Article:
Local news

Strip club mogul’s son pleads guilty

SEATTLE – The son of longtime Seattle strip club mogul Frank Colacurcio Sr. agreed to spend a year in prison and turn over $1.3 million Friday in a plea deal with federal prosecutors – likely making him the only defendant in the government’s case against the adult entertainment empire who will serve time in custody.

Frank Colacurcio Jr., 48, pleaded guilty to one count of racketeering conspiracy in U.S. District Court. Other charges, including mail fraud and money laundering conspiracy, will be dismissed at sentencing.

Last year prosecutors charged the Colacurcios and four associates as part of a racketeering investigation into rampant prostitution and other crimes at Seattle-area strip clubs, saying they made millions of dollars exploiting women. The associates have already pleaded guilty in deals to avoid prison and the four strip clubs they ran have been shut down.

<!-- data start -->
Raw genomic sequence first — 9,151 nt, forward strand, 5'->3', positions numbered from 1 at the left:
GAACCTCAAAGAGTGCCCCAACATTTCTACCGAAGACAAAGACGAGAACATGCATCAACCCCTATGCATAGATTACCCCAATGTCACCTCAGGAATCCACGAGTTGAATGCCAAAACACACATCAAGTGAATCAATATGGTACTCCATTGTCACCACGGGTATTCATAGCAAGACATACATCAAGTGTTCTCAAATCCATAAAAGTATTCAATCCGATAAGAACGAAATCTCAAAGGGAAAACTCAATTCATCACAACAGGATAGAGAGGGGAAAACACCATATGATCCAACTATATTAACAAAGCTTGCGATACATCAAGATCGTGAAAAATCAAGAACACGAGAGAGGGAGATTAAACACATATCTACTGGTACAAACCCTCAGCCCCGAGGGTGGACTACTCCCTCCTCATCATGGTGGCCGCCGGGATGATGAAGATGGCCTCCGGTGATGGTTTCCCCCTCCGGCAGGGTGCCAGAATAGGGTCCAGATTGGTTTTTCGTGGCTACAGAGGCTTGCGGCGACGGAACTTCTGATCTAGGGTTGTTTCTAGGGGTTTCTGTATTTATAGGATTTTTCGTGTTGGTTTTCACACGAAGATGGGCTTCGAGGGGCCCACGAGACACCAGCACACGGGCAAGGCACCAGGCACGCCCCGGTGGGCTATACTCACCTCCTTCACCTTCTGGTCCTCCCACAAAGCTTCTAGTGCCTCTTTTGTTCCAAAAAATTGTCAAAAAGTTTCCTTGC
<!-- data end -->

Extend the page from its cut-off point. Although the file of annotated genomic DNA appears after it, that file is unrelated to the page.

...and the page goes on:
Colacurcio Jr.’s plea leaves his 93-year-old father as the only remaining defendant, and it is unclear whether his case can proceed because he is extremely ill. Last week, his son executed power of attorney on Frank Sr.’s behalf in agreeing to forfeit his $1.7 million business property, Talents West, to the government – indicating that Frank Sr. was not competent to do so himself.

Attorneys for the Colacurcios declined to comment on Frank Sr.’s health Friday, and Emily Langlie, a spokeswoman for the U.S. attorney, said only that the government has not moved to dismiss any charges against him.

Colacurcio Sr. has been a thorn in the side of law enforcement for six decades. The son of a King County farmer, he entered the topless nightclub business after making a name for himself in Seattle’s pinball industry in the 1950s. He was identified as a racketeer in hearings before a U.S. Senate organized crime committee in 1957 and has periodically served time for racketeering and tax convictions.

Colacurcio Jr. admitted as part of the plea agreement that he managed operations at Talents West from 2006 to 2008 and allowed dancers to continue working even when he knew they were engaged in prostitution.

The prostitution was a big draw at the clubs, prosecutors said.

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